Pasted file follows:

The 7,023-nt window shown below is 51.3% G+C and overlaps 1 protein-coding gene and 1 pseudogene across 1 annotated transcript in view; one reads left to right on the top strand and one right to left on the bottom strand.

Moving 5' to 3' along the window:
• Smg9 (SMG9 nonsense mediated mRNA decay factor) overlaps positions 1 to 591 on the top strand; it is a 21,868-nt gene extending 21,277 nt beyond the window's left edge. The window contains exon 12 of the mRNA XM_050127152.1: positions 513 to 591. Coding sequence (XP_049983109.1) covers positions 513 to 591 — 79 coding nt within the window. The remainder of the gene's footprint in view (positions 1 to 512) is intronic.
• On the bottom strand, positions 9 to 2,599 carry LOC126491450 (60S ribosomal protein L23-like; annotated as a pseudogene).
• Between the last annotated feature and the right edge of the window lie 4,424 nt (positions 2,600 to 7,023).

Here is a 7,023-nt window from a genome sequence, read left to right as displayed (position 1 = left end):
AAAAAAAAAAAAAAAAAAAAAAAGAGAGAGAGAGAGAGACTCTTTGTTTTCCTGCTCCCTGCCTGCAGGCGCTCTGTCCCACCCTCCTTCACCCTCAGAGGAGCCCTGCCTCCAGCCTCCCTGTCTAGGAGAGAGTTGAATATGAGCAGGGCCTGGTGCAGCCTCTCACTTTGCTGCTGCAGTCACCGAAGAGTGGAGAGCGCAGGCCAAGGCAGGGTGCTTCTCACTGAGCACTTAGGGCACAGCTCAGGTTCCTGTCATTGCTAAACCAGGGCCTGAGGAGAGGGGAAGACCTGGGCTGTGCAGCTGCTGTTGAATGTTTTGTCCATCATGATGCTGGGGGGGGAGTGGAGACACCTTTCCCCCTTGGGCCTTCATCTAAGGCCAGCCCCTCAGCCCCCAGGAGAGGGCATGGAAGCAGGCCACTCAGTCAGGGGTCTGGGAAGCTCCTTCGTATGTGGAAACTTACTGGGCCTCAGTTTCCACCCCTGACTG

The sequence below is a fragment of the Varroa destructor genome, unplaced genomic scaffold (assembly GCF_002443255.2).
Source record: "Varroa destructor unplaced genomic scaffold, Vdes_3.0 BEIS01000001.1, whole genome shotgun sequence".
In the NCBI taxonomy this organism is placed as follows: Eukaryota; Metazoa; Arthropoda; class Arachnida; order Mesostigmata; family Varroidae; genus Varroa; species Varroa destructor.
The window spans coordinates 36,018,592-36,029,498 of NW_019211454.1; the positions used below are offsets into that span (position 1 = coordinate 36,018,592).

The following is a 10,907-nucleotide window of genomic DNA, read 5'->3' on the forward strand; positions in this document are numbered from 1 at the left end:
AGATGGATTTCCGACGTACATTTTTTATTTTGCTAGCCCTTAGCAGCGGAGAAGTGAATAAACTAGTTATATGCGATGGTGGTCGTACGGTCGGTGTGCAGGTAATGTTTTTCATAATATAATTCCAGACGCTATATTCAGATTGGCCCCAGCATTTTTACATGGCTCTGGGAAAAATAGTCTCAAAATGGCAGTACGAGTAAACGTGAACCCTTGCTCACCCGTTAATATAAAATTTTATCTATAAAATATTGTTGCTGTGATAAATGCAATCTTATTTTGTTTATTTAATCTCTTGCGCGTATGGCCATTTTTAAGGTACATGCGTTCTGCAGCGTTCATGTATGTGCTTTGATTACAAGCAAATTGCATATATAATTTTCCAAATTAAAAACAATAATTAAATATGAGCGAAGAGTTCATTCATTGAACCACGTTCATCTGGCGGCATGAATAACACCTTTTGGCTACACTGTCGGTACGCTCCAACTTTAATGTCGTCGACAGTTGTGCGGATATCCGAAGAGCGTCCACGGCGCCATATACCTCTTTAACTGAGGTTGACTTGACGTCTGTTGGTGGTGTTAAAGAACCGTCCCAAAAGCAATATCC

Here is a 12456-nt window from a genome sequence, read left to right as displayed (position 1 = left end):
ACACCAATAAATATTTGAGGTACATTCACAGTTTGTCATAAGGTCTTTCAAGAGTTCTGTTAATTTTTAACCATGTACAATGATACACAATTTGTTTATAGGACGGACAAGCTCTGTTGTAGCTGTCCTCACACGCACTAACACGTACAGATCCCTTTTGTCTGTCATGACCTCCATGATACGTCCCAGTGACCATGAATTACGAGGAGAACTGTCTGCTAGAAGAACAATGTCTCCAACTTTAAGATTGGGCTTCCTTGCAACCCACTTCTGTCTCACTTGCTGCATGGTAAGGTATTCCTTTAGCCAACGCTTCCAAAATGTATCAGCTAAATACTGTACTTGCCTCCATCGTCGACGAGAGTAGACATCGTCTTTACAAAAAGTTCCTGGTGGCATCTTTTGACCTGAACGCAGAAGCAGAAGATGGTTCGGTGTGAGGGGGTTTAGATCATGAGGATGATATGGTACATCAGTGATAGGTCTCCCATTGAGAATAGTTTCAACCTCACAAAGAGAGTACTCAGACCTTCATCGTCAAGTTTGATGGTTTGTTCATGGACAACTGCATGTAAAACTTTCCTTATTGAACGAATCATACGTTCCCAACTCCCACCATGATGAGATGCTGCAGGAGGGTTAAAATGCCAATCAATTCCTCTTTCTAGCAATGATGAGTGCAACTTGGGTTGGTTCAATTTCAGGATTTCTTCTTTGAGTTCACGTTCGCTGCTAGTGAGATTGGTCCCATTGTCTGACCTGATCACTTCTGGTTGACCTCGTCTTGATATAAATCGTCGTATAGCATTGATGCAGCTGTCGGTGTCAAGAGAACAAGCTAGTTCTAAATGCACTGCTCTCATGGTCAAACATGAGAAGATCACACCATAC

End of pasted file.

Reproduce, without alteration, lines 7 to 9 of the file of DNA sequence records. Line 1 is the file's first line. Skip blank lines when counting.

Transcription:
AAAAAAAAAAAAAAAAAAAAAAAGAGAGAGAGAGAGAGACTCTTTGTTTTCCTGCTCCCTGCCTGCAGGCGCTCTGTCCCACCCTCCTTCACCCTCAGAGGAGCCCTGCCTCCAGCCTCCCTGTCTAGGAGAGAGTTGAATATGAGCAGGGCCTGGTGCAGCCTCTCACTTTGCTGCTGCAGTCACCGAAGAGTGGAGAGCGCAGGCCAAGGCAGGGTGCTTCTCACTGAGCACTTAGGGCACAGCTCAGGTTCCTGTCATTGCTAAACCAGGGCCTGAGGAGAGGGGAAGACCTGGGCTGTGCAGCTGCTGTTGAATGTTTTGTCCATCATGATGCTGGGGGGGGAGTGGAGACACCTTTCCCCCTTGGGCCTTCATCTAAGGCCAGCCCCTCAGCCCCCAGGAGAGGGCATGGAAGCAGGCCACTCAGTCAGGGGTCTGGGAAGCTCCTTCGTATGTGGAAACTTACTGGGCCTCAGTTTCCACCCCTGACTG

The sequence below is a fragment of the Varroa destructor genome, unplaced genomic scaffold (assembly GCF_002443255.2).
Source record: "Varroa destructor unplaced genomic scaffold, Vdes_3.0 BEIS01000001.1, whole genome shotgun sequence".